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The Atlantic Multidecadal Oscillation: Key Drivers and Climate Impacts

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University Grant
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Atlantic Multidecadal Variability (AMV), the leading mode of low-frequency, sea-surface temperature (SST) variability in the Atlantic Ocean, has been shown to impact a wide spectrum of earth systems ranging from Atlantic hurricanes to fish distribution. Given its inherent scientific value as well as its enormous socio-economic implications, it is in great demand to enhance process-level understanding of the AMV—also called the Atlantic Multidecadal Oscillation, AMO—and to identify its predictability. However, the effort towards this end has been challenging primarily due to the multidecadal time scale and the intricate interactions among various subcomponents of the climate system involved in the AMV, not to mention the limited observation—the key bottleneck for advancing the understanding. Some studies identify the ocean circulation, primarily the Atlantic meridional overturning circulation, as the main driver of the AMV, while others argue that the AMV is predominantly driven by random atmospheric noise. Aerosol or solar radiative forcing has also been suggested as the key driver of the AMV. These different views imply not only very different physical processes, but also drastically different predictive skills of the AMV and its impact. For example, the Atlantic meridional overturning circulation is deemed to be the most predictable source of the decadal variability, while predictability arising from random atmospheric noise is very limited.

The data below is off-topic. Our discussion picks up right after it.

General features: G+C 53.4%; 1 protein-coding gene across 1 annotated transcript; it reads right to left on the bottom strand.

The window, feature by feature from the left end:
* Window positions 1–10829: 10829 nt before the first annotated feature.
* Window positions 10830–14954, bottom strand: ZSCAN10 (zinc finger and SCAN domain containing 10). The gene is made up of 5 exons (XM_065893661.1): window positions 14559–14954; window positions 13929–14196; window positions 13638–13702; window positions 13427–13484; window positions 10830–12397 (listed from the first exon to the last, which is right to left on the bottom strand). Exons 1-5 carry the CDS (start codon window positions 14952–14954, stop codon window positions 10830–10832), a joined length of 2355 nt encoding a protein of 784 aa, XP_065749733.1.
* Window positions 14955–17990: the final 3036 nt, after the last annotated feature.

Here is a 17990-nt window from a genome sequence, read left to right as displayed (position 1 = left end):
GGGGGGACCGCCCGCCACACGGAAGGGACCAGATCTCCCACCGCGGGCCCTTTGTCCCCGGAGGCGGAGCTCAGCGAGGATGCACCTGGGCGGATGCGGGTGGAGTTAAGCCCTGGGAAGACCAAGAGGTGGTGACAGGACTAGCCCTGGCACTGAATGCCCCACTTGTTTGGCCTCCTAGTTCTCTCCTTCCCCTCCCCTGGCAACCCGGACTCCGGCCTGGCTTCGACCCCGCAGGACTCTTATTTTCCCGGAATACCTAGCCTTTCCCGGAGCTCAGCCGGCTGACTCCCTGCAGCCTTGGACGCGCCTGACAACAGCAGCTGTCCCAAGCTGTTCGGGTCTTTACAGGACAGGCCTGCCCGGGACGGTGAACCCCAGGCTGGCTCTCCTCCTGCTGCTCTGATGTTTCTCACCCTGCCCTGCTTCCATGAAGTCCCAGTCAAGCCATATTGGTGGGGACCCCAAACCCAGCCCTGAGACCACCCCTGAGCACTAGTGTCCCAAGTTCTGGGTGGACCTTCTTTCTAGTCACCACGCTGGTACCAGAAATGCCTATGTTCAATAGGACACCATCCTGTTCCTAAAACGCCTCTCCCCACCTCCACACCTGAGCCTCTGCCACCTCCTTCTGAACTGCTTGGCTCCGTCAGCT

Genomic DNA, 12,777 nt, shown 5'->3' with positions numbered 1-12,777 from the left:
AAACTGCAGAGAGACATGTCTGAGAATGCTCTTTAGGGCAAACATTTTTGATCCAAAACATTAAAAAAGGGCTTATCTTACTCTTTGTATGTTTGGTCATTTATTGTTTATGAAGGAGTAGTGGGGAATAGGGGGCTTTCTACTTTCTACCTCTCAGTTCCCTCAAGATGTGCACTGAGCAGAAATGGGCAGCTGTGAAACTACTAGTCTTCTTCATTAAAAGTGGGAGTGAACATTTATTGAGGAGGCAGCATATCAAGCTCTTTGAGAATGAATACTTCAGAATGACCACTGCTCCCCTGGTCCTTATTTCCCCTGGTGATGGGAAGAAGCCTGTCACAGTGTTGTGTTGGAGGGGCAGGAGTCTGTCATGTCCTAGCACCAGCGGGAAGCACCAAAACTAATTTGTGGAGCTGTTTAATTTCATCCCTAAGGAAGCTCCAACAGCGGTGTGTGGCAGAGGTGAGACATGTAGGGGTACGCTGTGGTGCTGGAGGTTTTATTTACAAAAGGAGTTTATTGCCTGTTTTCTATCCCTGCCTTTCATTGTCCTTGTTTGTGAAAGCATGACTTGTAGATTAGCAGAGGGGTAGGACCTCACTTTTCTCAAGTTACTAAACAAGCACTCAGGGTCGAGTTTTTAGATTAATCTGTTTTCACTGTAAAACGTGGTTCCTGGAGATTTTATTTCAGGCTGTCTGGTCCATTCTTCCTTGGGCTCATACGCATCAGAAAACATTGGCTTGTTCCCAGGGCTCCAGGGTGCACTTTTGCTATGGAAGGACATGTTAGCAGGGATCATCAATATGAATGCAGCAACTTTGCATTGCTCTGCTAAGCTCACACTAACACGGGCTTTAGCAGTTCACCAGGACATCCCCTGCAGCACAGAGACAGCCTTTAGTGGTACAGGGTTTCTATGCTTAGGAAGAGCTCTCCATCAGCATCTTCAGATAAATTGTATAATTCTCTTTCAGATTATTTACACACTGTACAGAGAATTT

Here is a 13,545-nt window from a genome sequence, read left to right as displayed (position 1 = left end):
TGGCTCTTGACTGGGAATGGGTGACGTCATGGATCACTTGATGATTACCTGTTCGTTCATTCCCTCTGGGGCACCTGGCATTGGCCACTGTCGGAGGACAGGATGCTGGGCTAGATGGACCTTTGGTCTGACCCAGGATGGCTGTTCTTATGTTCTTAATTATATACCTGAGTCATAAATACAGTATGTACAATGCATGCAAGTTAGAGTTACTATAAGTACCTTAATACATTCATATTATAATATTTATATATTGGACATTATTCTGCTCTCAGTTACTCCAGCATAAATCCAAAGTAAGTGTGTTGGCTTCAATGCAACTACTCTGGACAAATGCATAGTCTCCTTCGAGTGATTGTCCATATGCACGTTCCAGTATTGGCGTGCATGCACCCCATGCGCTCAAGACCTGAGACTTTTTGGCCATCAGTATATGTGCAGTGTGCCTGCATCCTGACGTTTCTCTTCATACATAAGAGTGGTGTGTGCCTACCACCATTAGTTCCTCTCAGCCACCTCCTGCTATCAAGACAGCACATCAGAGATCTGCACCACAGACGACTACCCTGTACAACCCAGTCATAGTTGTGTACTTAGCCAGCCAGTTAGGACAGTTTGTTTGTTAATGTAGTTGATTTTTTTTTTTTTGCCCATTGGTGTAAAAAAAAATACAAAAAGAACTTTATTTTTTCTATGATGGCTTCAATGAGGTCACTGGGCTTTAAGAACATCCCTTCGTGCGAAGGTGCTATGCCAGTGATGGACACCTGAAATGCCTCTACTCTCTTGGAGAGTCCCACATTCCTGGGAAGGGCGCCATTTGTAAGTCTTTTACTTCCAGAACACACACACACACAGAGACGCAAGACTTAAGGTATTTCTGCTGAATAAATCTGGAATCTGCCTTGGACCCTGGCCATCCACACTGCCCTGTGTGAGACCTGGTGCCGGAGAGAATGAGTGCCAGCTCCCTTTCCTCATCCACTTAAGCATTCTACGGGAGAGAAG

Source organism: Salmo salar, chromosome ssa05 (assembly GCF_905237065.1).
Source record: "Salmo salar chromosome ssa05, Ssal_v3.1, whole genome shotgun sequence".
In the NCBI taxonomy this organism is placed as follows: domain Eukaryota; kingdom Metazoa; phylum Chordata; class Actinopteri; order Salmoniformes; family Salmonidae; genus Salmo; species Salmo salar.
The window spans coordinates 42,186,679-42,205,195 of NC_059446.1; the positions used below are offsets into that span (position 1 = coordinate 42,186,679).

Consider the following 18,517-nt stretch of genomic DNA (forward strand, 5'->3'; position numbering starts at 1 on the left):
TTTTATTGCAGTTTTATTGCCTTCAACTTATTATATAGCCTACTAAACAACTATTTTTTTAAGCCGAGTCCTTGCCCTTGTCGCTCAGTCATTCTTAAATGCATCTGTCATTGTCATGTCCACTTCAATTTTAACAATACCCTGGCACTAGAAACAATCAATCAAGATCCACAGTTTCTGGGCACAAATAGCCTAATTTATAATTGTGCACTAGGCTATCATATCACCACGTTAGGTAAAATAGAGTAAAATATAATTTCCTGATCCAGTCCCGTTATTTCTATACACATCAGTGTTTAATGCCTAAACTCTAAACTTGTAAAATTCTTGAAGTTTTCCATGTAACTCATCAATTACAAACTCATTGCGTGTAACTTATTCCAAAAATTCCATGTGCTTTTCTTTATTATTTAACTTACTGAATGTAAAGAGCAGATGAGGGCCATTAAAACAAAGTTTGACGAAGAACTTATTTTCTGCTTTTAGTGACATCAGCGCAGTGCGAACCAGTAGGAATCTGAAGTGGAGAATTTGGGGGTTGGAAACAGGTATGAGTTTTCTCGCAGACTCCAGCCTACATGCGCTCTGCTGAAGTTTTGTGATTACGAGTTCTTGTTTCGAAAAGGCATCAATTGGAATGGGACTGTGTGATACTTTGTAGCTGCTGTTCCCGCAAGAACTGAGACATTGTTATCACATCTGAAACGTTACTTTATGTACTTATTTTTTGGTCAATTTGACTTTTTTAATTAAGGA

The AMV is primarily considered as a mode of internal climate variability stemming from coupled ocean-atmosphere interaction, which may evolve as the climate changes. However, external radiative forcings are also likely to contribute to the multidecadal SST variability, and they must be distinguished from the natural AMV variability. Some of the previous inferences on the role of the external forcing were highly dependent on the choice of model, suggesting a multi-model approach to properly advance understanding. Importantly, these key drivers co-exist, and their roles are not mutually exclusive. Instead, they are timescale-dependent and geographically varying, with feedbacks between different drivers. Therefore, a systematic modeling approach is needed to quantify the relative importance of different AMV drivers, to understand the feedback between them, to clearly identify AMV impacts, and to assess its future evolution as the climate system changes.

Scientists will investigate the AMV using a hierarchical modeling framework to advance process level understanding on the respective roles of, and the feedback between, the key drivers of the AMV, in particular the ocean circulation associated with the Atlantic meridional overturning circulation and random atmospheric noise, which is primarily due to the variability of the North Atlantic Oscillation. The focus will be primarily on the AMV due to natural variability, but the investigation will be extended to the possible modulation of the main characteristics of the AMV under external climate forcing. Furthermore, the impact of the AMV will be examined, with a special emphasis on the possible augmentation of predictability that the AMV may bring to the regional weather and climate of North America, Western Europe, and the Arctic. Based on the improved dynamical understanding of the key drivers and impacts of AMV, a set of metrics for the AMV will be developed to assess the DOE’s E3SM v.1 among the latest generation of earth system models.

A kick-off meeting will be held on February 1, 2019.

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